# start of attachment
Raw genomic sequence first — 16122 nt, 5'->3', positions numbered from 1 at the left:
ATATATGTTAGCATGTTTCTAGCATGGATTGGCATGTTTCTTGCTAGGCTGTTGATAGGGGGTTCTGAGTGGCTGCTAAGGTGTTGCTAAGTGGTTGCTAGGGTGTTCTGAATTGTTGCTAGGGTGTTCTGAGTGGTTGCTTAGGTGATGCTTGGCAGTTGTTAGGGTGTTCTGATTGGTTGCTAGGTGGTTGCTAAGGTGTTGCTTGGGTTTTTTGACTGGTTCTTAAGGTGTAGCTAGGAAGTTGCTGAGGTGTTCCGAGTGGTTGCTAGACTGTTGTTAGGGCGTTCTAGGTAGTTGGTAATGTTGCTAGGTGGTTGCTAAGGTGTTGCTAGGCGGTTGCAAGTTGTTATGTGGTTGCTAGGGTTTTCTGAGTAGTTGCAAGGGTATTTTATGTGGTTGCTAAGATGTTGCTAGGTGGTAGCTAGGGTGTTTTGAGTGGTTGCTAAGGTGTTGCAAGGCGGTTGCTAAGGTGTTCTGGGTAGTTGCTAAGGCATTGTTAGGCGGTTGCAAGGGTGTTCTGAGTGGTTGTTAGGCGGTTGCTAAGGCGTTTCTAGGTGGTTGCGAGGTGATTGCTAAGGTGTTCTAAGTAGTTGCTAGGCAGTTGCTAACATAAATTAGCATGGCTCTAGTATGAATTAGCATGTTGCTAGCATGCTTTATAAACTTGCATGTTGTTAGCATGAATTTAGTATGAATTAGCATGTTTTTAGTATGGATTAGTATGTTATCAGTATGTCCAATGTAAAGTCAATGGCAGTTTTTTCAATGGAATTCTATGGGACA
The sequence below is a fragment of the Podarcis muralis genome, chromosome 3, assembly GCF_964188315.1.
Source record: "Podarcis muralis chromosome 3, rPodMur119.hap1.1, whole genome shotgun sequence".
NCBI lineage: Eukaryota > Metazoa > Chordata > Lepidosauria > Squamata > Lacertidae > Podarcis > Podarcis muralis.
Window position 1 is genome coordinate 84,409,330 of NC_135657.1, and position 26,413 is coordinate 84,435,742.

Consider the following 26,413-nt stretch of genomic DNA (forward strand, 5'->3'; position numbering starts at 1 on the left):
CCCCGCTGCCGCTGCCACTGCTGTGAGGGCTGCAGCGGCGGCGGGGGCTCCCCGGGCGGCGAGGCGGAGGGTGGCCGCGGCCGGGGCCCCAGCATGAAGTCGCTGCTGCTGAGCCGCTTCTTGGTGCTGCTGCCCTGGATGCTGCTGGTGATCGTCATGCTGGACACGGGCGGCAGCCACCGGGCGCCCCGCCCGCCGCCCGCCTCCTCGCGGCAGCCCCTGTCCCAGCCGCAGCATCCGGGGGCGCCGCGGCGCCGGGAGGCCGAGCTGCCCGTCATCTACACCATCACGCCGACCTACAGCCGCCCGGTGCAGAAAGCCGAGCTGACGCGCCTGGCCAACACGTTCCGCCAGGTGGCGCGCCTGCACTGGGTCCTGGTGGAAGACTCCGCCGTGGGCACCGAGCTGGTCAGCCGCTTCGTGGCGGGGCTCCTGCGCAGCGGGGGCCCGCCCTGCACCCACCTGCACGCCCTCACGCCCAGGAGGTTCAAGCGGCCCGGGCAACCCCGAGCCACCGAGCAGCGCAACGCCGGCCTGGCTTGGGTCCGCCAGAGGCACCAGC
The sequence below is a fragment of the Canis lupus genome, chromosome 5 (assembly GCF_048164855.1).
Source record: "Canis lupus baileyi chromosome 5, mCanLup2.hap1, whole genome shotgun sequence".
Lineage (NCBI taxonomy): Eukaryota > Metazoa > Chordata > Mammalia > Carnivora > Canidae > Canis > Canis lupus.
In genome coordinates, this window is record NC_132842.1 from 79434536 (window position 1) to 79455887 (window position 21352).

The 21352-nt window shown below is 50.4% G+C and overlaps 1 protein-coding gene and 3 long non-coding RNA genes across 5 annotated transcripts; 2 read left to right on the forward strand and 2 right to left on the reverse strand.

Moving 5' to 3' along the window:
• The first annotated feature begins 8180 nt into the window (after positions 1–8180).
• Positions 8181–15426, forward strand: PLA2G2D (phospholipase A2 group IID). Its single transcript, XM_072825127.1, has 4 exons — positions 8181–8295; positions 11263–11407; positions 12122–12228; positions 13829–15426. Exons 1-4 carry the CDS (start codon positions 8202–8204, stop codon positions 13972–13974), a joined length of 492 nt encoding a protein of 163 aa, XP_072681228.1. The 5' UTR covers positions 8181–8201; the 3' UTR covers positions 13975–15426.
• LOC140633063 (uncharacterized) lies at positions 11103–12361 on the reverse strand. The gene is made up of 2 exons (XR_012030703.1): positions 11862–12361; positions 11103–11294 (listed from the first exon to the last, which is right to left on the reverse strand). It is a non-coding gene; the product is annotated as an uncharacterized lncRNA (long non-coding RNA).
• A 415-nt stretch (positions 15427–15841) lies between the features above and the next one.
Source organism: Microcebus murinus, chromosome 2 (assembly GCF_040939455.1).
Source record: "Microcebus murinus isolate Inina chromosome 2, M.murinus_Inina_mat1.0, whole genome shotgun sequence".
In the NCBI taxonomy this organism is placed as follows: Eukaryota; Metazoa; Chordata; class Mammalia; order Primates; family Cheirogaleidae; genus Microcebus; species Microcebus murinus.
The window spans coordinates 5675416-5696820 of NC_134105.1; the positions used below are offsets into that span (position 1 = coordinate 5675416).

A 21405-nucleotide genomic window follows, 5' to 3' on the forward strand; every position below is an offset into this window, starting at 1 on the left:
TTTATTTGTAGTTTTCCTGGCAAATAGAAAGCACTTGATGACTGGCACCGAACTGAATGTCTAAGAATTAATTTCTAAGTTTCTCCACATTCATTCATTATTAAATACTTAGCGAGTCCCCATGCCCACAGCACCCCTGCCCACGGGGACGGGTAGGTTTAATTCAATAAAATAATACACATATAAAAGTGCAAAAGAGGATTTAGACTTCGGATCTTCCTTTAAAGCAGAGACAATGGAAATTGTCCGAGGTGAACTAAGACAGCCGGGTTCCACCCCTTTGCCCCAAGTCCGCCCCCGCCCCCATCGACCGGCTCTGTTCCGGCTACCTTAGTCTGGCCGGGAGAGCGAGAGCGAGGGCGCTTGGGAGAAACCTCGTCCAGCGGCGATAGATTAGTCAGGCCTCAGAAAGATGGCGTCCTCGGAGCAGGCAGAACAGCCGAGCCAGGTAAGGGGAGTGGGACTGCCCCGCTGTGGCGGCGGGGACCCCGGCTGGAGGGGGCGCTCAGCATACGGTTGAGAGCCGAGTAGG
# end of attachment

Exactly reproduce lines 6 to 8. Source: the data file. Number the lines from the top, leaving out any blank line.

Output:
Window position 1 is genome coordinate 84,409,330 of NC_135657.1, and position 26,413 is coordinate 84,435,742.

Consider the following 26,413-nt stretch of genomic DNA (forward strand, 5'->3'; position numbering starts at 1 on the left):
CCCCGCTGCCGCTGCCACTGCTGTGAGGGCTGCAGCGGCGGCGGGGGCTCCCCGGGCGGCGAGGCGGAGGGTGGCCGCGGCCGGGGCCCCAGCATGAAGTCGCTGCTGCTGAGCCGCTTCTTGGTGCTGCTGCCCTGGATGCTGCTGGTGATCGTCATGCTGGACACGGGCGGCAGCCACCGGGCGCCCCGCCCGCCGCCCGCCTCCTCGCGGCAGCCCCTGTCCCAGCCGCAGCATCCGGGGGCGCCGCGGCGCCGGGAGGCCGAGCTGCCCGTCATCTACACCATCACGCCGACCTACAGCCGCCCGGTGCAGAAAGCCGAGCTGACGCGCCTGGCCAACACGTTCCGCCAGGTGGCGCGCCTGCACTGGGTCCTGGTGGAAGACTCCGCCGTGGGCACCGAGCTGGTCAGCCGCTTCGTGGCGGGGCTCCTGCGCAGCGGGGGCCCGCCCTGCACCCACCTGCACGCCCTCACGCCCAGGAGGTTCAAGCGGCCCGGGCAACCCCGAGCCACCGAGCAGCGCAACGCCGGCCTGGCTTGGGTCCGCCAGAGGCACCAGC